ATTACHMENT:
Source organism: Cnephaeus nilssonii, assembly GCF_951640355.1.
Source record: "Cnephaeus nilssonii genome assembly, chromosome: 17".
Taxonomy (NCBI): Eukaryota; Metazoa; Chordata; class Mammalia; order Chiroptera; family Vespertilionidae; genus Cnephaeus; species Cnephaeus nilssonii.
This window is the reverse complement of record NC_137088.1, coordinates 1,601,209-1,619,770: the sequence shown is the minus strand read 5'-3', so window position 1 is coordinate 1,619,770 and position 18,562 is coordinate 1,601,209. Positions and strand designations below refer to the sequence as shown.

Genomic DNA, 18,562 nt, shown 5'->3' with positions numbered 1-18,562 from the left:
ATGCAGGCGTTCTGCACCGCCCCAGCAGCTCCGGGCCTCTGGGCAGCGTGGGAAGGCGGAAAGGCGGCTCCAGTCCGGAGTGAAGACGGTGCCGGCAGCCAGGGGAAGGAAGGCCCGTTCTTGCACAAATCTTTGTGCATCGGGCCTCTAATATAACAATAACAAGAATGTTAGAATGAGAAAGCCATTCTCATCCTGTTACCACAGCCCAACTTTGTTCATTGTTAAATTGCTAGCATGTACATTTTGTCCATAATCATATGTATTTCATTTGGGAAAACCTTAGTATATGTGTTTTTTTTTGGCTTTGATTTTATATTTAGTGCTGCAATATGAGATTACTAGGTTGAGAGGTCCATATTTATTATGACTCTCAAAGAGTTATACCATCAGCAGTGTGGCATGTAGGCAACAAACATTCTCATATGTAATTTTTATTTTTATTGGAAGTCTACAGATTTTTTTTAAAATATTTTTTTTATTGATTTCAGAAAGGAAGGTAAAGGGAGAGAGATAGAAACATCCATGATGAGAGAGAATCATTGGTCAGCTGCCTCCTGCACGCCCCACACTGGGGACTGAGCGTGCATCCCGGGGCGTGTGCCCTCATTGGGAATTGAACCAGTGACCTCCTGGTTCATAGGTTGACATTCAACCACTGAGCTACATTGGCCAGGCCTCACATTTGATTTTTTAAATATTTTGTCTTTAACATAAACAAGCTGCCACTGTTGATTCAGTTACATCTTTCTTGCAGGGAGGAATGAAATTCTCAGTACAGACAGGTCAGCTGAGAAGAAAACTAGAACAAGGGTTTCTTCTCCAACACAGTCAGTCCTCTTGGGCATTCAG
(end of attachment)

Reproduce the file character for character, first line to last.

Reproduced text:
Source organism: Cnephaeus nilssonii, assembly GCF_951640355.1.
Source record: "Cnephaeus nilssonii genome assembly, chromosome: 17".
Taxonomy (NCBI): Eukaryota; Metazoa; Chordata; class Mammalia; order Chiroptera; family Vespertilionidae; genus Cnephaeus; species Cnephaeus nilssonii.
This window is the reverse complement of record NC_137088.1, coordinates 1,601,209-1,619,770: the sequence shown is the minus strand read 5'-3', so window position 1 is coordinate 1,619,770 and position 18,562 is coordinate 1,601,209. Positions and strand designations below refer to the sequence as shown.

Genomic DNA, 18,562 nt, shown 5'->3' with positions numbered 1-18,562 from the left:
ATGCAGGCGTTCTGCACCGCCCCAGCAGCTCCGGGCCTCTGGGCAGCGTGGGAAGGCGGAAAGGCGGCTCCAGTCCGGAGTGAAGACGGTGCCGGCAGCCAGGGGAAGGAAGGCCCGTTCTTGCACAAATCTTTGTGCATCGGGCCTCTAATATAACAATAACAAGAATGTTAGAATGAGAAAGCCATTCTCATCCTGTTACCACAGCCCAACTTTGTTCATTGTTAAATTGCTAGCATGTACATTTTGTCCATAATCATATGTATTTCATTTGGGAAAACCTTAGTATATGTGTTTTTTTTTGGCTTTGATTTTATATTTAGTGCTGCAATATGAGATTACTAGGTTGAGAGGTCCATATTTATTATGACTCTCAAAGAGTTATACCATCAGCAGTGTGGCATGTAGGCAACAAACATTCTCATATGTAATTTTTATTTTTATTGGAAGTCTACAGATTTTTTTTAAAATATTTTTTTTATTGATTTCAGAAAGGAAGGTAAAGGGAGAGAGATAGAAACATCCATGATGAGAGAGAATCATTGGTCAGCTGCCTCCTGCACGCCCCACACTGGGGACTGAGCGTGCATCCCGGGGCGTGTGCCCTCATTGGGAATTGAACCAGTGACCTCCTGGTTCATAGGTTGACATTCAACCACTGAGCTACATTGGCCAGGCCTCACATTTGATTTTTTAAATATTTTGTCTTTAACATAAACAAGCTGCCACTGTTGATTCAGTTACATCTTTCTTGCAGGGAGGAATGAAATTCTCAGTACAGACAGGTCAGCTGAGAAGAAAACTAGAACAAGGGTTTCTTCTCCAACACAGTCAGTCCTCTTGGGCATTCAG